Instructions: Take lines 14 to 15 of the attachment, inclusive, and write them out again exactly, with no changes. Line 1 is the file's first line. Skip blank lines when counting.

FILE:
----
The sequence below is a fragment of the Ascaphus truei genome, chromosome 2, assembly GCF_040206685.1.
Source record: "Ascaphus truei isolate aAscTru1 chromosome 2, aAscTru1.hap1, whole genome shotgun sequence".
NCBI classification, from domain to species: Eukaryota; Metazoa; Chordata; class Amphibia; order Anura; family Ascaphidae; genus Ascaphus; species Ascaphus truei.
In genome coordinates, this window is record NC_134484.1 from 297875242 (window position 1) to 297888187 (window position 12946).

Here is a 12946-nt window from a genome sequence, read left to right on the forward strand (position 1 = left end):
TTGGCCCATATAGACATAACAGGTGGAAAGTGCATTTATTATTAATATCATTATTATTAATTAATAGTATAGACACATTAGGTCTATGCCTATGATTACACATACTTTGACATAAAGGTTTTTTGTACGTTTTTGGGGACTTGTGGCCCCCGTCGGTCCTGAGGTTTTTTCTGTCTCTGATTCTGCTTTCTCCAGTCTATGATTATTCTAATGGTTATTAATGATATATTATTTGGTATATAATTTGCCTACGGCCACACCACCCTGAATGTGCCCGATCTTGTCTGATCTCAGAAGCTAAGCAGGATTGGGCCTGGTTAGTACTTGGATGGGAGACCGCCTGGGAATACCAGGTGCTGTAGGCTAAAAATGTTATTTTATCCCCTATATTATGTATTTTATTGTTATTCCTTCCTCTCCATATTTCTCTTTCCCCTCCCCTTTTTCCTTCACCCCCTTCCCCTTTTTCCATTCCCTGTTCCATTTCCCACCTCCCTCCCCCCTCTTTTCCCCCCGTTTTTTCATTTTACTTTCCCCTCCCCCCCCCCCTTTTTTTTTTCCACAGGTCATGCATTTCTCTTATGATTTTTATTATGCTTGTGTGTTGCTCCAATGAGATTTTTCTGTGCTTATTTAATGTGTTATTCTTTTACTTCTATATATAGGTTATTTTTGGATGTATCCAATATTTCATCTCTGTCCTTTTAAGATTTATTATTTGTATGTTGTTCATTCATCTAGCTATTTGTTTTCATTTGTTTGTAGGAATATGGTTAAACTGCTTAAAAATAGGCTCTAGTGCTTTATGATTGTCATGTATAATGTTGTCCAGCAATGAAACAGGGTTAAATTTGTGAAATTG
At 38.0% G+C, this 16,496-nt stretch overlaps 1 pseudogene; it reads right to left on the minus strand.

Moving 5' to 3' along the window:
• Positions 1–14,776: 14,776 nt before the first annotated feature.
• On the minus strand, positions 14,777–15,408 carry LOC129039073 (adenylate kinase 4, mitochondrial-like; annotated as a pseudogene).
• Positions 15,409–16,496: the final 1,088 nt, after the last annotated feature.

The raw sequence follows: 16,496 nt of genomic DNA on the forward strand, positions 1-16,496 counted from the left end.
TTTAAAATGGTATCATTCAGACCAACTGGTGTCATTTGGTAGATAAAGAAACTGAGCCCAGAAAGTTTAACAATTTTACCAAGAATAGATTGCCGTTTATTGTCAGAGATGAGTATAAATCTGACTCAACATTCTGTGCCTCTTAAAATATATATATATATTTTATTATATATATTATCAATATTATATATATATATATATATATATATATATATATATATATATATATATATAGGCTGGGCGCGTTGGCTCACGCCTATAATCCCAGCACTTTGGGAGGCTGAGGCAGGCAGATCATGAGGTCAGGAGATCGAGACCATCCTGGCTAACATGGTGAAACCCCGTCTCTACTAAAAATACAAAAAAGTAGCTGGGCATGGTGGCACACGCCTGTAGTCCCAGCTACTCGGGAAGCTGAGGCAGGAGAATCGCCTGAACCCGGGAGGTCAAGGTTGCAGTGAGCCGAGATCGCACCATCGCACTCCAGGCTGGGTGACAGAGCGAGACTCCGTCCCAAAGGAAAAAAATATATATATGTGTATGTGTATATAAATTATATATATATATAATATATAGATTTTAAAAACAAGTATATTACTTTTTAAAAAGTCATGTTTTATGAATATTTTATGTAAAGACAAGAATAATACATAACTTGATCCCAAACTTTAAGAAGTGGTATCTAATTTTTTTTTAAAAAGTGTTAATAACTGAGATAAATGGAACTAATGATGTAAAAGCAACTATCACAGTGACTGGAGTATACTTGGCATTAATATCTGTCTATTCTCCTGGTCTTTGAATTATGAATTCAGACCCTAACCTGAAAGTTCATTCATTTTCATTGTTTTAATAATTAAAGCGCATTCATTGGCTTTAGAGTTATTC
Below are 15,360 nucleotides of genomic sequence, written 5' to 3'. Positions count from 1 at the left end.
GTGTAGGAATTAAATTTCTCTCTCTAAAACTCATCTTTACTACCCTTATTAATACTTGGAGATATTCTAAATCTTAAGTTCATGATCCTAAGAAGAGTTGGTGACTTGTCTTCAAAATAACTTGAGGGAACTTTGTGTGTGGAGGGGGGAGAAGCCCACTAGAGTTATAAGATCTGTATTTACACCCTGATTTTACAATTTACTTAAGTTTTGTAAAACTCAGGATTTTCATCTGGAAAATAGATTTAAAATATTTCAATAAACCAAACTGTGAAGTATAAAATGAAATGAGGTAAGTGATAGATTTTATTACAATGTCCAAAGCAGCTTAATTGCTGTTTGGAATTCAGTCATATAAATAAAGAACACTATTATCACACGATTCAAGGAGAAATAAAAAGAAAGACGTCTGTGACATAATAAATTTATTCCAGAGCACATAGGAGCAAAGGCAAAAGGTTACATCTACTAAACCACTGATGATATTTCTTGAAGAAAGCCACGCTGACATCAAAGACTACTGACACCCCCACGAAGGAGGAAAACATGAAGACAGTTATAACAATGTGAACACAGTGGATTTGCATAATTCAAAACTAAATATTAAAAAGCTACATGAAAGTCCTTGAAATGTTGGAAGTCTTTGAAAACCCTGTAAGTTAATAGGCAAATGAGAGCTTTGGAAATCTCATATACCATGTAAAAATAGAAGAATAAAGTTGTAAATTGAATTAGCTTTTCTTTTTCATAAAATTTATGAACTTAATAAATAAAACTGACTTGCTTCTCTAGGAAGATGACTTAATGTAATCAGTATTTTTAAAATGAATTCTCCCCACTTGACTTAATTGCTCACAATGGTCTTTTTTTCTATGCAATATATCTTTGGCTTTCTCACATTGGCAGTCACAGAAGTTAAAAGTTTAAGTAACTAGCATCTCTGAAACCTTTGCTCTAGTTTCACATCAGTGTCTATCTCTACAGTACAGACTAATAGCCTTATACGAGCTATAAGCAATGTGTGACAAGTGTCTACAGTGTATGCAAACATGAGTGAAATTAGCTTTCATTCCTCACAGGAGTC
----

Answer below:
Below are 15,360 nucleotides of genomic sequence, written 5' to 3'. Positions count from 1 at the left end.
GTGTAGGAATTAAATTTCTCTCTCTAAAACTCATCTTTACTACCCTTATTAATACTTGGAGATATTCTAAATCTTAAGTTCATGATCCTAAGAAGAGTTGGTGACTTGTCTTCAAAATAACTTGAGGGAACTTTGTGTGTGGAGGGGGGAGAAGCCCACTAGAGTTATAAGATCTGTATTTACACCCTGATTTTACAATTTACTTAAGTTTTGTAAAACTCAGGATTTTCATCTGGAAAATAGATTTAAAATATTTCAATAAACCAAACTGTGAAGTATAAAATGAAATGAGGTAAGTGATAGATTTTATTACAATGTCCAAAGCAGCTTAATTGCTGTTTGGAATTCAGTCATATAAATAAAGAACACTATTATCACACGATTCAAGGAGAAATAAAAAGAAAGACGTCTGTGACATAATAAATTTATTCCAGAGCACATAGGAGCAAAGGCAAAAGGTTACATCTACTAAACCACTGATGATATTTCTTGAAGAAAGCCACGCTGACATCAAAGACTACTGACACCCCCACGAAGGAGGAAAACATGAAGACAGTTATAACAATGTGAACACAGTGGATTTGCATAATTCAAAACTAAATATTAAAAAGCTACATGAAAGTCCTTGAAATGTTGGAAGTCTTTGAAAACCCTGTAAGTTAATAGGCAAATGAGAGCTTTGGAAATCTCATATACCATGTAAAAATAGAAGAATAAAGTTGTAAATTGAATTAGCTTTTCTTTTTCATAAAATTTATGAACTTAATAAATAAAACTGACTTGCTTCTCTAGGAAGATGACTTAATGTAATCAGTATTTTTAAAATGAATTCTCCCCACTTGACTTAATTGCTCACAATGGTCTTTTTTTCTATGCAATATATCTTTGGCTTTCTCACATTGGCAGTCACAGAAGTTAAAAGTTTAAGTAACTAGCATCTCTGAAACCTTTGCTCTAGTTTCACATCAGTGTCTATCTCTACAGTACAGACTAATAGCCTTATACGAGCTATAAGCAATGTGTGACAAGTGTCTACAGTGTATGCAAACATGAGTGAAATTAGCTTTCATTCCTCACAGGAGTC